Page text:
2007.09.06 A few hours at the big lake

Written by David Green.

By DAVID GREEN

It was less than a month ago that I wrote here about a quick trip to Kentucky for a wedding. It was a great journey into beautiful country and I concluded: “Maybe I don’t need Lake Michigan this summer after all. Maybe I’ve had my fill of natural beauty.”

I saw some incredible sites in Kentucky that I could never find up here, but...there’s something about the color of Lake Michigan, about that view of the sandy beach and the dunes above and the way it fades off into a hazy horizon miles away.

Let me pull out one more line from that column: “How can a person go an entire year without staring at Lake Michigan for a while?”

I didn’t have to find out the answer to that question. Not this year. Colleen and I—kids gone, just the two of us—headed north for a quick look.

To write about this publicly means two sets of friends know that once again we’ve passed them by. Oh, the guilt.

We could have turned west and headed into Ludington, but we continued farther north. We could have made a little side trip into Tustin, but this was such a short trip—less than two full days—and we still had many miles ahead of us.

Going up north has come to mean only one thing in recent years—heading to Benzonia to spread out on Kate’s basement floor or grabbing an empty bed if available.

It’s a pretty complete respite from life-as-we-know-it when you hit Kate’s house. No newspaper, no internet, no television. I never laughed with glee about the University of Michigan football game until a day and a half later.

When we pulled up to Kate’s house—her wind turbine spinning away and her solar panel sucking up the rays—we encountered a bowl in her yard with a questionable-looking red substance at the bottom that seemed to be moving toward the disgusting stage.

Kate said she knew it should be tossed, but she wanted to take a look at it through her microscope. She has an appealing curiosity about her.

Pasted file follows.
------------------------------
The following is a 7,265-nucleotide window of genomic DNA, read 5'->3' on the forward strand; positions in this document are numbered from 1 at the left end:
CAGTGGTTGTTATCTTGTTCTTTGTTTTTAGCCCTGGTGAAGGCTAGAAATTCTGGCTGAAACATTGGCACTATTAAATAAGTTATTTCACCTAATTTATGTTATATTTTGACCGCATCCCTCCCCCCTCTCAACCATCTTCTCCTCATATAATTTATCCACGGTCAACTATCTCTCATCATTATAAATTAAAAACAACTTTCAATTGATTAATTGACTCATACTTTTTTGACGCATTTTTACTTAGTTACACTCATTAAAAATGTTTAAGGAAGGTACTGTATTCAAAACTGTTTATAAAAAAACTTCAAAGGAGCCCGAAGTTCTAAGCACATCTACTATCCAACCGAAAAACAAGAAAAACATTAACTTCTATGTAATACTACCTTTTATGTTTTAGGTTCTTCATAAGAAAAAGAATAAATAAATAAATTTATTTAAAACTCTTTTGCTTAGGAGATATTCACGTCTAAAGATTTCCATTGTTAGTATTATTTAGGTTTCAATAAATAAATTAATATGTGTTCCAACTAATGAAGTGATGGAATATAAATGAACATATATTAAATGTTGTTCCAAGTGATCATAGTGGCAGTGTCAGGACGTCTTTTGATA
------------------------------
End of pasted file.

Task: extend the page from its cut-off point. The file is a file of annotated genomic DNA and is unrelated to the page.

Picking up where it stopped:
The red glop was a failed batch of kimchi, a fermented Korean food that she was trying to make with beets. She’s always looking for inventive ways to use beets. I’m sure if you questioned each of my children individually about beets, they would all speak of Kate’s beet-infested chocolate chip cookies.

I’ve fallen quite behind in newspaperland because of this trip, so I only have time to recount tidbits from the journey.

As always, we allow geocaches to take us to interesting territory. We sat on Kate’s couch for only a few minutes before she urged us to gather suits and towels and head for the lake.

But first, a geocache.

We failed in this endeavor, but it took us on a beautiful trail that led to a bluff overlooking the lake, then down a poison-ivy strewn path to a set of steps down to the water.

The coordinates on the GPS receiver never worked out right, but did it matter? No, of course not. And Colleen thought she saw a black bear cub crossing the road into the woods. That added a little suspense to the evening hike as darkness closed in.

The next morning we found a cache along the Benzie River before heading off to find one hidden up in the dunes. Old Baldy is the name of this particular sand dune.

It was a good three-fourths of a mile in, then another quarter mile along the top before we reached the “oasis” where the cache was hidden.

Then down to the water for a swim. Going down meant running/sliding along the face of the dune, down to where people looked like ants crawling on the beach.

We knew this journey would necessitate an uncomfortable climb back up where we would very slowly transform from ants back to humans.

Down we went, pausing to gaze at what we expected from this rushed trip north. The dunes stretching for miles. The sand beach nearly uninhabited. The large waves breaking in dozens of white rolls along the beach in both directions.

We were soon in the water, standing waist deep until an enormous roar of water crashed overhead.

Right then it was so obvious: This is why we came. This was the reason for the long drive.a

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